John Terry: one coin with three sides
By Hyder Jawad
John Terry’s decision to retire from international football emphasised, to my mind, the two elements of his career that will define him in perpetuity: he has been the most brilliant English defender of his generation; and he has personified a moral decline in English football.
It was the best of times, it was the worst of times . . .
His statement on Sunday night, ruling himself out of contention for future England squads, summed up his curious relationship with the tenets of honour and dignity. It also revealed, in microcosm, his ability to divide opinion. To some, he is a born leader; to others, an example of the arrogance that is blighting the game. To me, he is the coin with three sides: great player, flawed human being, public-relations disaster.
Terry denies that he racially abused Anton Ferdinand during Chelsea’s match against Queens Park Rangers in October 2011 but, having been cleared by a court of law, the former England captain now faces a Football Association inquiry into the incident. “I am making this statement in advance of the hearing of the FA disciplinary charge because I feel the FA, in pursuing charges against me where I have already been cleared in a court of law, has made my position with the team untenable.”
Terry’s attempt to portray himself as the victim seems rather eccentric, for the charges against him are, in football terms, serious. Ferdinand has accused Terry of calling him a “stupid black c***”, so the FA has no choice but to pursue an inquiry. Whatever the FA decision, Terry knows he has been hurt by the scandal and he knows that sympathy for him in the game is in short supply. The timing of his statement seems misconceived and rather cynical.
It was the age of wisdom, it was the age of foolishness . . .
How different it should have been. With better judgement, he could have become a superstar; the Bobby Moore of his era. Respected as a man rather than admired begrudgingly as a football player.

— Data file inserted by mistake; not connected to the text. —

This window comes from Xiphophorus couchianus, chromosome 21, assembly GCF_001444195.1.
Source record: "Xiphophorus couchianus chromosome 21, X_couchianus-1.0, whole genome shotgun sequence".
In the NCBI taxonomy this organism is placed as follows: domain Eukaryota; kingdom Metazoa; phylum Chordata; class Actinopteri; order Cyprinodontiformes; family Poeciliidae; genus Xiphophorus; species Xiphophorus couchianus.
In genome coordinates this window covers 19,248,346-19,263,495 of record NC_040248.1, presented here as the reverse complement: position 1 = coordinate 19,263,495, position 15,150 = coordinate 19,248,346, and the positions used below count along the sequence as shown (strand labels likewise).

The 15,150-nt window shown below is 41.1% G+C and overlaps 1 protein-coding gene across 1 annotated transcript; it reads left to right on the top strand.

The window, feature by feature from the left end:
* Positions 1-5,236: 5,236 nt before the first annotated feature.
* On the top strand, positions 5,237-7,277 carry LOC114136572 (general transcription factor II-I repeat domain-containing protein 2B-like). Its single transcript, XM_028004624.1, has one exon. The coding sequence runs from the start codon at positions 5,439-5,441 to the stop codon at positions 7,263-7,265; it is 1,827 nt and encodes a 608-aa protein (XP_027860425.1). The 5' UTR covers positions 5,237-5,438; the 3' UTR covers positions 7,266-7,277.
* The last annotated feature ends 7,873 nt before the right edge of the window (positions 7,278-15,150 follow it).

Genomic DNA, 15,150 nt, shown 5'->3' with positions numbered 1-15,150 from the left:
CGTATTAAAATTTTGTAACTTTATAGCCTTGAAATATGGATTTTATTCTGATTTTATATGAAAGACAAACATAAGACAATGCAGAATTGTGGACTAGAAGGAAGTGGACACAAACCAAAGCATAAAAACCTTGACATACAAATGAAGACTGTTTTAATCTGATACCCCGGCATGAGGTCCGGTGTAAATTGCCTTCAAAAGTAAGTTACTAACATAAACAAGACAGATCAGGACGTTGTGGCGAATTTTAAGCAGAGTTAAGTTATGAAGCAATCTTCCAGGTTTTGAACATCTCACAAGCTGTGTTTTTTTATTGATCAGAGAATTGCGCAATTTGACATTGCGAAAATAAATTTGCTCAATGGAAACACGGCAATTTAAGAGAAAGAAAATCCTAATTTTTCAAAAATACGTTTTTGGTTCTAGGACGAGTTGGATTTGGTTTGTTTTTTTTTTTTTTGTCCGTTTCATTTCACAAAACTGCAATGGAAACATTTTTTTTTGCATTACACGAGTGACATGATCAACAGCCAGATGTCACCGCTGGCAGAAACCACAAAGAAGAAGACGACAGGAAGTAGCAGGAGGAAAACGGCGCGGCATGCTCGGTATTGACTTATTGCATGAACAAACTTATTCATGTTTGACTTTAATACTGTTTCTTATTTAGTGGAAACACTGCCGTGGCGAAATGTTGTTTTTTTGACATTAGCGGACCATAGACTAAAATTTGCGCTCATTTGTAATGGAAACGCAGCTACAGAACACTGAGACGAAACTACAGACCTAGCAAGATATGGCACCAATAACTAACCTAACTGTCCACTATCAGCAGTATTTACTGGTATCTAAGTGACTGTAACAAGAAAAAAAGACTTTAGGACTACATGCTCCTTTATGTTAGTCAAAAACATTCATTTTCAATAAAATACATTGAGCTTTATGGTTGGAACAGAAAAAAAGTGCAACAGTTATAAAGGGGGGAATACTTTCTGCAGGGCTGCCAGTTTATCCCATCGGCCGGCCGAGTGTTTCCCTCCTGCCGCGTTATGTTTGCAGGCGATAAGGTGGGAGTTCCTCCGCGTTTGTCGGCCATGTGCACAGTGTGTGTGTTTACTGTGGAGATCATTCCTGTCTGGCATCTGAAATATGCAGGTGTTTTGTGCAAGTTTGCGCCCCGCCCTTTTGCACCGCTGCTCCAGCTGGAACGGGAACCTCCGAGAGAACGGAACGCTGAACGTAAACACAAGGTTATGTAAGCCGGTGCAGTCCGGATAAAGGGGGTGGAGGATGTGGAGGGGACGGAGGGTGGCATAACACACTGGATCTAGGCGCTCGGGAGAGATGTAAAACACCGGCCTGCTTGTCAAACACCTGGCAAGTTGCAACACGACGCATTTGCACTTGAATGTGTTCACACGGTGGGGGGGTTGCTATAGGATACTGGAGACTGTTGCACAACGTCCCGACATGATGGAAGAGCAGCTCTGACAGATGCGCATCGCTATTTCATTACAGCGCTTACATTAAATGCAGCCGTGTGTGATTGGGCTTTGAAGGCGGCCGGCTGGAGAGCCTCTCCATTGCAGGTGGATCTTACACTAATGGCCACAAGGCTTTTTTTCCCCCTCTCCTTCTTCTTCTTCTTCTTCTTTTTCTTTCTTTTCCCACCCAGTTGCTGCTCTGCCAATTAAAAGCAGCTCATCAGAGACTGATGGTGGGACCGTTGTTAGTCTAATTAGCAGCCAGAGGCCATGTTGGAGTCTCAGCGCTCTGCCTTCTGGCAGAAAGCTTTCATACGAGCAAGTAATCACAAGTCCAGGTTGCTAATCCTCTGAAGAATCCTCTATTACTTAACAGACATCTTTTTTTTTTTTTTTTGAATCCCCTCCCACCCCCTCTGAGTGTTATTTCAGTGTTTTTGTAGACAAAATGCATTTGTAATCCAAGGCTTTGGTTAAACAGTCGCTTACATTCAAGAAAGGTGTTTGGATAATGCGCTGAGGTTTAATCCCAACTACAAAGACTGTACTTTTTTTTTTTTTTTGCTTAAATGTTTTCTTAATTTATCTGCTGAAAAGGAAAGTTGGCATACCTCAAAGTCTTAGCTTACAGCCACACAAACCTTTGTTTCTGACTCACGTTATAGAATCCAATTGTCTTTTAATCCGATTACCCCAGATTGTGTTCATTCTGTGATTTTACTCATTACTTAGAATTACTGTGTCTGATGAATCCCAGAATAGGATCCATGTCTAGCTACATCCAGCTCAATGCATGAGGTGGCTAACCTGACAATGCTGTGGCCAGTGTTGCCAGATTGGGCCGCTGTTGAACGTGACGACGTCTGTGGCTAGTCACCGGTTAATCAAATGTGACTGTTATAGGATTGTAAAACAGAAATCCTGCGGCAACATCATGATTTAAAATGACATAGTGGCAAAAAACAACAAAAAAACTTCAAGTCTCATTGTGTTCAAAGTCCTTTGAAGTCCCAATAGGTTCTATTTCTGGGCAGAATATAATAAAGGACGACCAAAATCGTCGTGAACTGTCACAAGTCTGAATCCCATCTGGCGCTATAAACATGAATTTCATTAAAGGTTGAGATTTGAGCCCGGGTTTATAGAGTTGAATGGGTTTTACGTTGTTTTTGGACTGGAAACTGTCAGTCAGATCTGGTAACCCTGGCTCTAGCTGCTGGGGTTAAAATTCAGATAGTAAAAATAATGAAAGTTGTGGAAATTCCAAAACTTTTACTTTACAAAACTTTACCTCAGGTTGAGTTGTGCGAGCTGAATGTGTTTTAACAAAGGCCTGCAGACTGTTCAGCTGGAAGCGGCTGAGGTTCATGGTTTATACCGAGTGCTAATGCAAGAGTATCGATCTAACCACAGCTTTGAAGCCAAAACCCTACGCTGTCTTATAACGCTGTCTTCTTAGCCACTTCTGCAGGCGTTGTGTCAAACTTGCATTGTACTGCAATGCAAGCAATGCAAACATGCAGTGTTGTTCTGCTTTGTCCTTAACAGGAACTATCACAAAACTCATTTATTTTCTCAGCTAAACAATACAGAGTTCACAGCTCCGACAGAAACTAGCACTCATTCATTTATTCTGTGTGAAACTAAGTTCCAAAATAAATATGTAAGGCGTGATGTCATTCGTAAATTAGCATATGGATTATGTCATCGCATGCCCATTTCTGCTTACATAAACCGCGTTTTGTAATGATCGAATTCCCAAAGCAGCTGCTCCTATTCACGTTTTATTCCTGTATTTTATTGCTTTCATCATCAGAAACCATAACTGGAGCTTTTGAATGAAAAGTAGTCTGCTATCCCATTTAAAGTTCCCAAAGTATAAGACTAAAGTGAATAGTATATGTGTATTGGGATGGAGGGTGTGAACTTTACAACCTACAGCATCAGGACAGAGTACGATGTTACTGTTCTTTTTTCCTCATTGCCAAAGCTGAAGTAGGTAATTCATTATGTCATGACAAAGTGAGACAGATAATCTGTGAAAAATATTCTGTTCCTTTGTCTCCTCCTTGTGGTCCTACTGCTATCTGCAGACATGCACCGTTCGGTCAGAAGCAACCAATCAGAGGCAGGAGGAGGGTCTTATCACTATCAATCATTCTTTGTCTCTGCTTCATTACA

Terry was an excellent junior and by 2000-01, he was performing with the maturity than one does not expect from a teenager. However, from the moment Terry found himself in trouble, alongside Frank Lampard, Jody Morris, Eidur Gudjohnsen and Frank Sinclair, for harassing grieving American tourists just after the September 11, 2001 terrorist attacks on New York and Washington DC, there were signs of potential problems. Rarely had such frivolity seemed so tasteless.
Terry continued to flirt with trouble and he continued to make progress as a player. I wrote an article in April 2002 suggesting that Sven-Goran Eriksson should include Terry in the England squad for the World Cup, but it was no secret among journalists that the Chelsea player was prone to lapses of judgement.
It was the epoch of Belief, it was the epoch of Incredulity . . .
Part of a Golden Generation of England players (a label that did more harm than good), Terry performed well in Euro 2004 and in WM 2006, even if these were teams that underachieved and did more for popular culture than for football. When people criticised the overpaid, over-pampered, irresponsible football player, some had Terry in mind. But his standards rarely dropped. He was seldom less than inspired for Chelsea, particularly during the Jose Mourinho era, which saw Stamford Bridge emerge as a bastion of impenetrability.
It did not much bother me that Terry struggles to behave appropriately. He who is without sin, cast the first stone! What concerned me was that Terry revealed all the characteristics of a walking PR crisis, which, for an England captain, was incongruous and embarrassing. Even when he was performing with distinction as a player, he made himself an easy target for satire. He never learnt to put himself beyond reproach. He never learnt to grasp how his actions would be interpreted by others. He never learnt that the England captaincy was as much a political role as a football one.